The Russian Revolution is over and the Bolsheviks are in charge in the musical “Anastasia,” which will be staged Jan. 28 through Feb. 2 in the Ohio Theatre, 39 E. State St. in Columbus.

Dmitry, played by Jake Levy, and Vlad Popov, played by Edward Staudenmayer, are con artists who hatch a plan to escape the new communist rule.

Such is the underpinning of “Anastasia,” a Broadway musical that makes its Columbus premiere at 7:30 p.m. Jan. 28.

Tickets start at $31.50 and may be purchased at the CBUSArts Ticket Center, 39 E. State St., online at, or by phone at 614-469-0939 or 800-982-2787.

Levy said the story is about adventure, comedy, love and self-discovery.

The musical is set in the time the Bolsheviks came into power. It was a time of danger and political upheaval under Communist Party rule.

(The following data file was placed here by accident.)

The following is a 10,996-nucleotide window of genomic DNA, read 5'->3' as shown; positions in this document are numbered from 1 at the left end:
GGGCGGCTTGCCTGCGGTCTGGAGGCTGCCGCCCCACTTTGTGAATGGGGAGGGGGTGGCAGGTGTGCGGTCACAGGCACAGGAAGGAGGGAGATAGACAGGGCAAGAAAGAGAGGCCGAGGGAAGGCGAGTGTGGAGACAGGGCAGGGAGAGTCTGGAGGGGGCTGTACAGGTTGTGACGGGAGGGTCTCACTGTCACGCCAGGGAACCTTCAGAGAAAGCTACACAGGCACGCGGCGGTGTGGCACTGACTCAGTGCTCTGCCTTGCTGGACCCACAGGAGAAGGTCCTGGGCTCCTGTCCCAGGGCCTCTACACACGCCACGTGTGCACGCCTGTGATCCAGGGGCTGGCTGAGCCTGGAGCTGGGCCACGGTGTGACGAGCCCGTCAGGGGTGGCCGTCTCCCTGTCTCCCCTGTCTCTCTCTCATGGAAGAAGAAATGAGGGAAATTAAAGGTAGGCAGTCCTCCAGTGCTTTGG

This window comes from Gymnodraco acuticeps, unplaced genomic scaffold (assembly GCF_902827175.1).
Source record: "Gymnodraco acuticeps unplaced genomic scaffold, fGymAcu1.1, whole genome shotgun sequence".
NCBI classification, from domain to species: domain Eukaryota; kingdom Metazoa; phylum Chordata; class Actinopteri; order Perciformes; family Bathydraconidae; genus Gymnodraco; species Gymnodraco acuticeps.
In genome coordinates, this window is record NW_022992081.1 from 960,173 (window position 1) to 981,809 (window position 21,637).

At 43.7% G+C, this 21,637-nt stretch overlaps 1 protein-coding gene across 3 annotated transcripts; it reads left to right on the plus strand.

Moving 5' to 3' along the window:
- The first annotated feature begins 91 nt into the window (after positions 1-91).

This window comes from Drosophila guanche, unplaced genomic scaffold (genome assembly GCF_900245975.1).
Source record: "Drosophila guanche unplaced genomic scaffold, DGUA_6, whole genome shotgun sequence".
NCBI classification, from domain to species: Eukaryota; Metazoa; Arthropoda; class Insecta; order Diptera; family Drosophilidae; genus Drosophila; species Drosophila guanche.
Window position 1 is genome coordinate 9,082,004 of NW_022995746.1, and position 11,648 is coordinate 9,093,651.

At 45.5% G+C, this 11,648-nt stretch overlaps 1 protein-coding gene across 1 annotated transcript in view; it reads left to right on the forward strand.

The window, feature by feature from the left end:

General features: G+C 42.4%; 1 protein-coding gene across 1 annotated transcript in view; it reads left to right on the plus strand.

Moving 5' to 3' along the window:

“It was sort of a hostile environment for those who didn’t really agree with the revolution and those who are trapped in this communist Russia,” Levy said.

It also was a time when Dmitry and Vlad, two small-time hustlers, could make money on the black market, Levy said.

The con artists learn of a handsome reward – presented by a dowager empress living in France – for anyone who can find and bring Anya, short for Anastasia, to her.

“(They) know it’s a huge sum,” Levy said. “(They’re) used to smaller cons.”

The two decide to hold auditions and train a suitable impersonator to pretend to be Anya so they could collect the reward.

Little did they know, Anya walked into the audition, looking for documents to exit the country. Anya was unaware of her predicament because she had suffered amnesia after a fall.

The three embark on a journey, during which Anya and Dmitry draw close. As they fall deeper in love, Anya’s memory begins to improve when they get to Paris.

“We are so excited to host the Ohio premiere of Anastasia right here in Columbus,’ said Lisa Minken, CAPA Broadway marketing manager. “Audiences will be mesmerized with the soaring vocals of its talented cast and the gorgeous costumes. It’s truly a spectacle of sight and sound.”